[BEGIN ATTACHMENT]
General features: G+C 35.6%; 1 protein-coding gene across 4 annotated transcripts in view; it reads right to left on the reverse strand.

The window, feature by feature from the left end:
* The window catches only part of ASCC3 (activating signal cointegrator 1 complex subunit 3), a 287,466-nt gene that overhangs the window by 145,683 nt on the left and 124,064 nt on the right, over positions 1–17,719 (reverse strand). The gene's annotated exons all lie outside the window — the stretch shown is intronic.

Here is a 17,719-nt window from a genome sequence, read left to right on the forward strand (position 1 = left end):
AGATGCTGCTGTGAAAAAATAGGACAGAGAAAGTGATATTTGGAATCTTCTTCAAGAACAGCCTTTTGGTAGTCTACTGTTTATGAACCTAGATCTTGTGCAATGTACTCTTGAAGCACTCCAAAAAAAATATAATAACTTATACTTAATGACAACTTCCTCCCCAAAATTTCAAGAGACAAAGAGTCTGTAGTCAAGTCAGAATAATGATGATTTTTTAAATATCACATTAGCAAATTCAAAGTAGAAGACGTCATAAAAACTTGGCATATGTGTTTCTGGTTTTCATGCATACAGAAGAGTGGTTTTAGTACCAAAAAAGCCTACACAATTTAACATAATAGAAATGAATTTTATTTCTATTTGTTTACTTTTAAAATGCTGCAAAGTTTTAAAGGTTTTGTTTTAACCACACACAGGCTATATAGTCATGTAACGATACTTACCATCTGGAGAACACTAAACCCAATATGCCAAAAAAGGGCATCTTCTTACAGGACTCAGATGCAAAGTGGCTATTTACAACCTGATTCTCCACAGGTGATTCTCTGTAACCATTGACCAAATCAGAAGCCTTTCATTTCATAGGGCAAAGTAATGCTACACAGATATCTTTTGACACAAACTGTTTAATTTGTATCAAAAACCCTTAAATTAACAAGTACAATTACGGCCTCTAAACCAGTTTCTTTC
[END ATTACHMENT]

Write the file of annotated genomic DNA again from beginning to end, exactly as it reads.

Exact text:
General features: G+C 35.6%; 1 protein-coding gene across 4 annotated transcripts in view; it reads right to left on the reverse strand.

The window, feature by feature from the left end:
* The window catches only part of ASCC3 (activating signal cointegrator 1 complex subunit 3), a 287,466-nt gene that overhangs the window by 145,683 nt on the left and 124,064 nt on the right, over positions 1–17,719 (reverse strand). The gene's annotated exons all lie outside the window — the stretch shown is intronic.

Here is a 17,719-nt window from a genome sequence, read left to right on the forward strand (position 1 = left end):
AGATGCTGCTGTGAAAAAATAGGACAGAGAAAGTGATATTTGGAATCTTCTTCAAGAACAGCCTTTTGGTAGTCTACTGTTTATGAACCTAGATCTTGTGCAATGTACTCTTGAAGCACTCCAAAAAAAATATAATAACTTATACTTAATGACAACTTCCTCCCCAAAATTTCAAGAGACAAAGAGTCTGTAGTCAAGTCAGAATAATGATGATTTTTTAAATATCACATTAGCAAATTCAAAGTAGAAGACGTCATAAAAACTTGGCATATGTGTTTCTGGTTTTCATGCATACAGAAGAGTGGTTTTAGTACCAAAAAAGCCTACACAATTTAACATAATAGAAATGAATTTTATTTCTATTTGTTTACTTTTAAAATGCTGCAAAGTTTTAAAGGTTTTGTTTTAACCACACACAGGCTATATAGTCATGTAACGATACTTACCATCTGGAGAACACTAAACCCAATATGCCAAAAAAGGGCATCTTCTTACAGGACTCAGATGCAAAGTGGCTATTTACAACCTGATTCTCCACAGGTGATTCTCTGTAACCATTGACCAAATCAGAAGCCTTTCATTTCATAGGGCAAAGTAATGCTACACAGATATCTTTTGACACAAACTGTTTAATTTGTATCAAAAACCCTTAAATTAACAAGTACAATTACGGCCTCTAAACCAGTTTCTTTC